Health

Presenteeism: Why UKemployees areturning up to work unwell

Praseeda Nair | 16 May 2017 | 7 years ago

Staff presenteeism
Staff presenteeism could be fuelled by the fear of mounting workloads and the inability to fully switch-off
UK employees are three times more likely to turn up to work ill than call in sick, according to a new study, with so-called presenteeism? a growing danger for small employers.

The Working Lives report, by insurer Aviva, examined the attitudes of business owners and workers across Britain to taking time off when unwell. Some seven in ten employees said they had recently resisted taking aday off due to the fear of a mounting workload on their return.

The findings also showed workers were far more likely to work while unwell than pull a sickie. Just 23 per cent of employees admitted to taking a day off when well enough to work.

In March 2017, figures from the Office for National Statistics (ONS) showed Britain’s level of sickness absence at the lowest since records began in 1993. In response, Frances Ogrady, general secretary of the TUC, said a nation of mucus troopers? had failed to take health seriously.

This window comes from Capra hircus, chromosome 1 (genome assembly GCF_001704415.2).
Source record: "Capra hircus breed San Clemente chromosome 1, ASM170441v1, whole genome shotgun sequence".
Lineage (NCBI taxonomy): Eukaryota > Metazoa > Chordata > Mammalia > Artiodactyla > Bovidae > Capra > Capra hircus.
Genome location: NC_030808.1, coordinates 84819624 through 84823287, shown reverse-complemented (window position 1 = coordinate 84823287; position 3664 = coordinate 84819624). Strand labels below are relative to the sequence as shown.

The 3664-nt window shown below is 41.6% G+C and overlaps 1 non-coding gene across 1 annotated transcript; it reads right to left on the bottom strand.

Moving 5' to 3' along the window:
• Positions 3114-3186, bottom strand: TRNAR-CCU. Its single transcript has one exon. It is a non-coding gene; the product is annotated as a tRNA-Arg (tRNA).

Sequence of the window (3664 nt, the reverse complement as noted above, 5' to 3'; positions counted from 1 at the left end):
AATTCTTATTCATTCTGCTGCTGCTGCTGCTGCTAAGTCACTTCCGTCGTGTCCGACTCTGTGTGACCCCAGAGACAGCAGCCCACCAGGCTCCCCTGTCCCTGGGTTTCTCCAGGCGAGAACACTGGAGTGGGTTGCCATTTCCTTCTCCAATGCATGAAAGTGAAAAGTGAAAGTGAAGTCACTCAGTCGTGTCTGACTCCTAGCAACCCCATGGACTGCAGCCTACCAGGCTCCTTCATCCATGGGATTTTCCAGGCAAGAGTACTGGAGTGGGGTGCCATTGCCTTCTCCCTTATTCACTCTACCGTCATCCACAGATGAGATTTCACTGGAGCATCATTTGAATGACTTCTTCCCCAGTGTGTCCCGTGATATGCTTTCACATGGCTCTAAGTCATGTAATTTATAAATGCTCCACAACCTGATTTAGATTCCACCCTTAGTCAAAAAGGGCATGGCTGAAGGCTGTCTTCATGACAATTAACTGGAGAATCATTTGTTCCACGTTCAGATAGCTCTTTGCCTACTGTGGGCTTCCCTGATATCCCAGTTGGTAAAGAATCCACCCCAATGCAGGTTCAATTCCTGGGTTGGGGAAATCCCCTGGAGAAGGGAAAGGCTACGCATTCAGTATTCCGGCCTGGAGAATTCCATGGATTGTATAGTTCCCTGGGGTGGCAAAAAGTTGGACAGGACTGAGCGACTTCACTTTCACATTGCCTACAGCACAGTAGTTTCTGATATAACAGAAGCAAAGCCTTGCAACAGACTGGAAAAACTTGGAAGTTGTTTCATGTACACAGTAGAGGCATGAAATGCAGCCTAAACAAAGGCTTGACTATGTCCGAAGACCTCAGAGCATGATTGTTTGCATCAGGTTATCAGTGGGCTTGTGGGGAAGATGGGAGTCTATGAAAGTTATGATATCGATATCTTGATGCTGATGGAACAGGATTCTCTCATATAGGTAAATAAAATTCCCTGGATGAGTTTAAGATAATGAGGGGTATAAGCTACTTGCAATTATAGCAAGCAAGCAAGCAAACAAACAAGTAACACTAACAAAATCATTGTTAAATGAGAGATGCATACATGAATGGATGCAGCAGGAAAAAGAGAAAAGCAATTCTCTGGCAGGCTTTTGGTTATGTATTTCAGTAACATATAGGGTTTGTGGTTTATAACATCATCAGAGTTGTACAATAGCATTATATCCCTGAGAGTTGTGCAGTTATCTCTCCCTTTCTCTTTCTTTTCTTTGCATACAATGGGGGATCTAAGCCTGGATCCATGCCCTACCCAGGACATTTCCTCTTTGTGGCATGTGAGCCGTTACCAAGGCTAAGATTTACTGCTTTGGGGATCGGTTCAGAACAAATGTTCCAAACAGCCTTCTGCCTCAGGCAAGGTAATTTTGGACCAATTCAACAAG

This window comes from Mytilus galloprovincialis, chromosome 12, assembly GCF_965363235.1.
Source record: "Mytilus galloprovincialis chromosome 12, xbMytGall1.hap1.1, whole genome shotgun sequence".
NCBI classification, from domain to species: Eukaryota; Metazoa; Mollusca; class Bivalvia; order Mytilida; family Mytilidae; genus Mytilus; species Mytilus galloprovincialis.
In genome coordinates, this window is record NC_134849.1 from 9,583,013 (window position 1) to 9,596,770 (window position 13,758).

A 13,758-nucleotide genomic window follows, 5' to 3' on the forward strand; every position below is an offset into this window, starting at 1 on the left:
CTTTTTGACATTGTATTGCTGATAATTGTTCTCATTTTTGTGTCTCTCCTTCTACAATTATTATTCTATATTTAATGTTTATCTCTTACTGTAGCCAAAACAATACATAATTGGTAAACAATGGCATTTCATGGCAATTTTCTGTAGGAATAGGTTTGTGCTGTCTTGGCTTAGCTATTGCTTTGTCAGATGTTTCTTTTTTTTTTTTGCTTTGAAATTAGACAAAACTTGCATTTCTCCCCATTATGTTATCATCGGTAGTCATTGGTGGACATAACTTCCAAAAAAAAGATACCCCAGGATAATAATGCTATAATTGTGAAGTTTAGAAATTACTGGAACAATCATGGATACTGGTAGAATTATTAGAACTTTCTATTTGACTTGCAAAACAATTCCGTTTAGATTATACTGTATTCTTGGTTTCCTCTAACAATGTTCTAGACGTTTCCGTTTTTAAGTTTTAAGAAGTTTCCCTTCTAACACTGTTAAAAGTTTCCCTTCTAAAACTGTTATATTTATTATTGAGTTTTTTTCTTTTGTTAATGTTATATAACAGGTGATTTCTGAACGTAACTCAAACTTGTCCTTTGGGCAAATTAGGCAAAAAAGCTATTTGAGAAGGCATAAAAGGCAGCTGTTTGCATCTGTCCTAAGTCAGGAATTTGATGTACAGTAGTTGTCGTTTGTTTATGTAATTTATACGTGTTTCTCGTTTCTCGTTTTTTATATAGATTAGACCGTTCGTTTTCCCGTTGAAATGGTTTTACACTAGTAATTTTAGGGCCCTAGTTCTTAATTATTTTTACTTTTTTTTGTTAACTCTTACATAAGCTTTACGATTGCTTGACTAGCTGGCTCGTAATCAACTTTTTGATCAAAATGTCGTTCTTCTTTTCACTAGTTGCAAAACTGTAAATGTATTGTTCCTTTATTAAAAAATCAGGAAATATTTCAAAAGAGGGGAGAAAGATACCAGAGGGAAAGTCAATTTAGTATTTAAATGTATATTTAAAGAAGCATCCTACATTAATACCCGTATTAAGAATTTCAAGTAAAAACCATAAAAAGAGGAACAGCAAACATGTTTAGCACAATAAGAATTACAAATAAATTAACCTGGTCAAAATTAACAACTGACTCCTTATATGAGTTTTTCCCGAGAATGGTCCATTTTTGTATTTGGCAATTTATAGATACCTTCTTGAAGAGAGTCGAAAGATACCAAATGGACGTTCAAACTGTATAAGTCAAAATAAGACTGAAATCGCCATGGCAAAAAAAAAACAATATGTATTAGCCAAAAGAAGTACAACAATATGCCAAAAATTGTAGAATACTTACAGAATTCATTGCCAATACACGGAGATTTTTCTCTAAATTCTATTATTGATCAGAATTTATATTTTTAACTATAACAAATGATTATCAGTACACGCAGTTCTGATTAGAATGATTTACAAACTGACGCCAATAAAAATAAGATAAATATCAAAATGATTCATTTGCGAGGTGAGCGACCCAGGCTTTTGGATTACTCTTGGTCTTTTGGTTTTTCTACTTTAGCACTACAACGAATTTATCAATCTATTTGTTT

The latest study confirmed sick days in Britain continued to fall, but the new culture of presenteeism working while sick mightbe undermining high attendance levels. Illemployees at work could spread an illness to colleagues and take longer to recover.

Commenting on the rise of presenteeism in UK workplaces, Doug Wright, Aviva UK Health medical director, said unwellemployees created a false economy, as performance levels were inevitably lower than at full-health.

?[Business owners] need to ensure they create a working culture whereby people do not feel pressurised into coming to work when they are unwell, safe in the knowledge their absence can be effectively managed, Wright added.

The study also suggested employers had failed to emphasise the importance of healthy living within the workplace.

Just 13 per cent of founders had given extra attention to health and wellbeing in the past year, while almost half admitted to prioritising bottom-line results over the health of the workforce.

In a warning to business owners, Wright said presenteeism was fuelled by Britain’s always-on? culture, which had begun to negatively affect productivity and overall company performance.

Wright advised employers to take the lead on communicating proactively to employees that it’s important to take a step back when unwell and it can be in everyone’s interest.

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